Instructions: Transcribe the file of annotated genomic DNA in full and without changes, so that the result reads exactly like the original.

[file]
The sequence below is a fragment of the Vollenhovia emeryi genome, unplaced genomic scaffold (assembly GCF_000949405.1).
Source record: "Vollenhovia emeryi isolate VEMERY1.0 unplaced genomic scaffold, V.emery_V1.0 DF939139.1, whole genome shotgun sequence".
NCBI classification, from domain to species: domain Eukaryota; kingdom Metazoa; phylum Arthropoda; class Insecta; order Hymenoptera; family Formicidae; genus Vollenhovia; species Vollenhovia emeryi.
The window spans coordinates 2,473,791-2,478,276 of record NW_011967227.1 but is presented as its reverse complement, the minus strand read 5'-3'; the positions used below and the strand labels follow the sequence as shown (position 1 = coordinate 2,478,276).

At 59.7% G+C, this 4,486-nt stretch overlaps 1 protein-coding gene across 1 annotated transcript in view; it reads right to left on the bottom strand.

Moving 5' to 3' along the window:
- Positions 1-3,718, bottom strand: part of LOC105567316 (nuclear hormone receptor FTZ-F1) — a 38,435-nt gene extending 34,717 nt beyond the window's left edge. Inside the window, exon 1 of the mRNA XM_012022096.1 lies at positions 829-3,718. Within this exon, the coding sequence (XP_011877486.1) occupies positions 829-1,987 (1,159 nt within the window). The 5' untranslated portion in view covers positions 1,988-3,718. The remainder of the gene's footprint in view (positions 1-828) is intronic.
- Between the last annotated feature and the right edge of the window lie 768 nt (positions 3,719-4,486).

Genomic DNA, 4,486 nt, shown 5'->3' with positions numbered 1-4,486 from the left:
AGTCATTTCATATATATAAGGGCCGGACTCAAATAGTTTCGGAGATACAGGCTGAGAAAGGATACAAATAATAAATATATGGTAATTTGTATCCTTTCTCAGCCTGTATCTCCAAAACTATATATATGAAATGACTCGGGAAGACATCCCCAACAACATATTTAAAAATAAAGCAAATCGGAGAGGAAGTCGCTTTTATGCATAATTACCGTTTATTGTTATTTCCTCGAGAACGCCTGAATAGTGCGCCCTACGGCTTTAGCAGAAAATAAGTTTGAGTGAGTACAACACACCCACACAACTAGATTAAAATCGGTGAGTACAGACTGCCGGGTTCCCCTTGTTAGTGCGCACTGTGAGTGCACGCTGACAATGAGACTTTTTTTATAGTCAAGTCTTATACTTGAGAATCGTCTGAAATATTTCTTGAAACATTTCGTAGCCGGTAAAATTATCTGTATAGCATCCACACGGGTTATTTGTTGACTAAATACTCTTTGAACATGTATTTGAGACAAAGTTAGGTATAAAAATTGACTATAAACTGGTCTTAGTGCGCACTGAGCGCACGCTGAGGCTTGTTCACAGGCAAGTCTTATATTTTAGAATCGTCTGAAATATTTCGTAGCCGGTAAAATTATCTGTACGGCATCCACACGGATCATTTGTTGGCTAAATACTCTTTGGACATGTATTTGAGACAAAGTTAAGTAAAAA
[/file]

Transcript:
The sequence below is a fragment of the Vollenhovia emeryi genome, unplaced genomic scaffold (assembly GCF_000949405.1).
Source record: "Vollenhovia emeryi isolate VEMERY1.0 unplaced genomic scaffold, V.emery_V1.0 DF939139.1, whole genome shotgun sequence".
NCBI classification, from domain to species: domain Eukaryota; kingdom Metazoa; phylum Arthropoda; class Insecta; order Hymenoptera; family Formicidae; genus Vollenhovia; species Vollenhovia emeryi.
The window spans coordinates 2,473,791-2,478,276 of record NW_011967227.1 but is presented as its reverse complement, the minus strand read 5'-3'; the positions used below and the strand labels follow the sequence as shown (position 1 = coordinate 2,478,276).

At 59.7% G+C, this 4,486-nt stretch overlaps 1 protein-coding gene across 1 annotated transcript in view; it reads right to left on the bottom strand.

Moving 5' to 3' along the window:
- Positions 1-3,718, bottom strand: part of LOC105567316 (nuclear hormone receptor FTZ-F1) — a 38,435-nt gene extending 34,717 nt beyond the window's left edge. Inside the window, exon 1 of the mRNA XM_012022096.1 lies at positions 829-3,718. Within this exon, the coding sequence (XP_011877486.1) occupies positions 829-1,987 (1,159 nt within the window). The 5' untranslated portion in view covers positions 1,988-3,718. The remainder of the gene's footprint in view (positions 1-828) is intronic.
- Between the last annotated feature and the right edge of the window lie 768 nt (positions 3,719-4,486).

Genomic DNA, 4,486 nt, shown 5'->3' with positions numbered 1-4,486 from the left:
AGTCATTTCATATATATAAGGGCCGGACTCAAATAGTTTCGGAGATACAGGCTGAGAAAGGATACAAATAATAAATATATGGTAATTTGTATCCTTTCTCAGCCTGTATCTCCAAAACTATATATATGAAATGACTCGGGAAGACATCCCCAACAACATATTTAAAAATAAAGCAAATCGGAGAGGAAGTCGCTTTTATGCATAATTACCGTTTATTGTTATTTCCTCGAGAACGCCTGAATAGTGCGCCCTACGGCTTTAGCAGAAAATAAGTTTGAGTGAGTACAACACACCCACACAACTAGATTAAAATCGGTGAGTACAGACTGCCGGGTTCCCCTTGTTAGTGCGCACTGTGAGTGCACGCTGACAATGAGACTTTTTTTATAGTCAAGTCTTATACTTGAGAATCGTCTGAAATATTTCTTGAAACATTTCGTAGCCGGTAAAATTATCTGTATAGCATCCACACGGGTTATTTGTTGACTAAATACTCTTTGAACATGTATTTGAGACAAAGTTAGGTATAAAAATTGACTATAAACTGGTCTTAGTGCGCACTGAGCGCACGCTGAGGCTTGTTCACAGGCAAGTCTTATATTTTAGAATCGTCTGAAATATTTCGTAGCCGGTAAAATTATCTGTACGGCATCCACACGGATCATTTGTTGGCTAAATACTCTTTGGACATGTATTTGAGACAAAGTTAAGTAAAAA